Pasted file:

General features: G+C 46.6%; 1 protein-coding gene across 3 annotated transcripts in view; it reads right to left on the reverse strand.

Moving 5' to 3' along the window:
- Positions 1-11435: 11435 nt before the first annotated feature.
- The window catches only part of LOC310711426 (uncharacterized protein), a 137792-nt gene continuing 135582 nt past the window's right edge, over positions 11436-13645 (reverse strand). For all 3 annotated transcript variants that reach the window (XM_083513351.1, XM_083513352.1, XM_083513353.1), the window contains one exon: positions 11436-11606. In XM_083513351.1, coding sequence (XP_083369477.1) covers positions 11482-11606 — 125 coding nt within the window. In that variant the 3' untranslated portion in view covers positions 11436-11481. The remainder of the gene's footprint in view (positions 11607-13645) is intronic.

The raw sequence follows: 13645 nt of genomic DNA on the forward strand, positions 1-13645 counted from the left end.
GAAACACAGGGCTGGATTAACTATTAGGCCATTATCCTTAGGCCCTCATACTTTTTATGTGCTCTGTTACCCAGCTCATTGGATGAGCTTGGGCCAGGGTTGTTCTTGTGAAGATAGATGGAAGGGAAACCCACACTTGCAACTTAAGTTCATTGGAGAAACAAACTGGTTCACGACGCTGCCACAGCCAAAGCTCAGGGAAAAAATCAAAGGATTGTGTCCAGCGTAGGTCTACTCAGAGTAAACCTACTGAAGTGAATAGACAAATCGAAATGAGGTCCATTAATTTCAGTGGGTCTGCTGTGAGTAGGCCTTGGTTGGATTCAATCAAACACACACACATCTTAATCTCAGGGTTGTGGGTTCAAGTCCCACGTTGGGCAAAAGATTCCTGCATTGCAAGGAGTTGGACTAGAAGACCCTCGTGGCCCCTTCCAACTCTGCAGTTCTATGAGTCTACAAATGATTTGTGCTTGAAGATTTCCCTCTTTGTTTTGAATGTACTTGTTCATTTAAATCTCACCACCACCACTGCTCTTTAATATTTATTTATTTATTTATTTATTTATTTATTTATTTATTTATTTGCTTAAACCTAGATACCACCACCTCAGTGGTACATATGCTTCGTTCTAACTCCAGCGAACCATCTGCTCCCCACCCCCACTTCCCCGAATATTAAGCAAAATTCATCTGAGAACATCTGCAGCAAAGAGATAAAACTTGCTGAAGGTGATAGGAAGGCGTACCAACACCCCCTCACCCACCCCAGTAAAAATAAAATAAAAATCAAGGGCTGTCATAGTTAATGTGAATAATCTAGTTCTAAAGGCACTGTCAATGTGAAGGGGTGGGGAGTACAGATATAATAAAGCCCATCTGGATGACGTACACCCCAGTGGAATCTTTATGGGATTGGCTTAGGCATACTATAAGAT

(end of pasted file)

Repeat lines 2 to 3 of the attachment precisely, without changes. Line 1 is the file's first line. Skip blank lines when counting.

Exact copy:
Moving 5' to 3' along the window:
- Positions 1-11435: 11435 nt before the first annotated feature.